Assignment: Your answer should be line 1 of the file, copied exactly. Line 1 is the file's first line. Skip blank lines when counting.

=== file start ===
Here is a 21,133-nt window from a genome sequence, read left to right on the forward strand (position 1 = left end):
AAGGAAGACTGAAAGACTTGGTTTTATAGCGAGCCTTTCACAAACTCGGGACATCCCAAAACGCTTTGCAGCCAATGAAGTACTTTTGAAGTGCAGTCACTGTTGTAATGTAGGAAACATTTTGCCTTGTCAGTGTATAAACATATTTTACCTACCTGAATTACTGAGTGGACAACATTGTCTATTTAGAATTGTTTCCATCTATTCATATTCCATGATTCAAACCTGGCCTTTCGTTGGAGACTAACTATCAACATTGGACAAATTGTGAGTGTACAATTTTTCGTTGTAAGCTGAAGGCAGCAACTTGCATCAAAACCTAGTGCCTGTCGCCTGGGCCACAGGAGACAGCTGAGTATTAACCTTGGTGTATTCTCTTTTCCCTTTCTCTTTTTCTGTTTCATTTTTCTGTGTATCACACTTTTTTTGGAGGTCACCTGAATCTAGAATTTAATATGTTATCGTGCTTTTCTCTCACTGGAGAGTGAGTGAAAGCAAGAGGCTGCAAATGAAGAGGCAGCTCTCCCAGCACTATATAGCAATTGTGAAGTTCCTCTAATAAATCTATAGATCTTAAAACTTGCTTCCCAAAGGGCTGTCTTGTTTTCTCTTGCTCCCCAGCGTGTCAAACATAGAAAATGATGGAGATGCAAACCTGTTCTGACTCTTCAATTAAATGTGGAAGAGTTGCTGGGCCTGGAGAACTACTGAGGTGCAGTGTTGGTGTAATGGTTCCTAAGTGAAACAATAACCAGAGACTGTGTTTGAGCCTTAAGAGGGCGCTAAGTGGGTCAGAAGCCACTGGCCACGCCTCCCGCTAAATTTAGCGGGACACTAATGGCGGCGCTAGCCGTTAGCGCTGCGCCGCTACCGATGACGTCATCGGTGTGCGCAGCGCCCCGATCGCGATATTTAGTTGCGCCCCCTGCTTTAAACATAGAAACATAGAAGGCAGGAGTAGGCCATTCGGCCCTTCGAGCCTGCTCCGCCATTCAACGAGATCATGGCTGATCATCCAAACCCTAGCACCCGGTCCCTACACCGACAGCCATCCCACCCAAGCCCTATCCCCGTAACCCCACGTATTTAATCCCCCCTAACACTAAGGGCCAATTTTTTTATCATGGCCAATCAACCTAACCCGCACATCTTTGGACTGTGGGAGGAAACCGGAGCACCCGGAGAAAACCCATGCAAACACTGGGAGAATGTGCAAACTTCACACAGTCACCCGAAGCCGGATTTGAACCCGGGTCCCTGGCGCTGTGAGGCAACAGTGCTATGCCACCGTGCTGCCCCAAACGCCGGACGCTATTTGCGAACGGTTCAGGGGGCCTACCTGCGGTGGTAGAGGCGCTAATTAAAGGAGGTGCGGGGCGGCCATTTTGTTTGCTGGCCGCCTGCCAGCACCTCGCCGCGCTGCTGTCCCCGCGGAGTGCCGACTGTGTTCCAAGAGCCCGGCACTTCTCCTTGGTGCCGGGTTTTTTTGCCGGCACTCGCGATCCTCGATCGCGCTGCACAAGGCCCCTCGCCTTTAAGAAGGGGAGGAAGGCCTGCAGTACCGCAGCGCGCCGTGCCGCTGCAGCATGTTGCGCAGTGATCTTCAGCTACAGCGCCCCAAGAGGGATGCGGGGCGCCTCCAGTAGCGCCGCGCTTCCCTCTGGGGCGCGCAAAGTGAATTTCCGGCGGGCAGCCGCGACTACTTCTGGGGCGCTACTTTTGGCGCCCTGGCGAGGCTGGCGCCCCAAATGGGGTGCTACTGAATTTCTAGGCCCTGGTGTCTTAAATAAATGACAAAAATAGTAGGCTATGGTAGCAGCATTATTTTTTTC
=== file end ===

Here is a 21,133-nt window from a genome sequence, read left to right on the forward strand (position 1 = left end):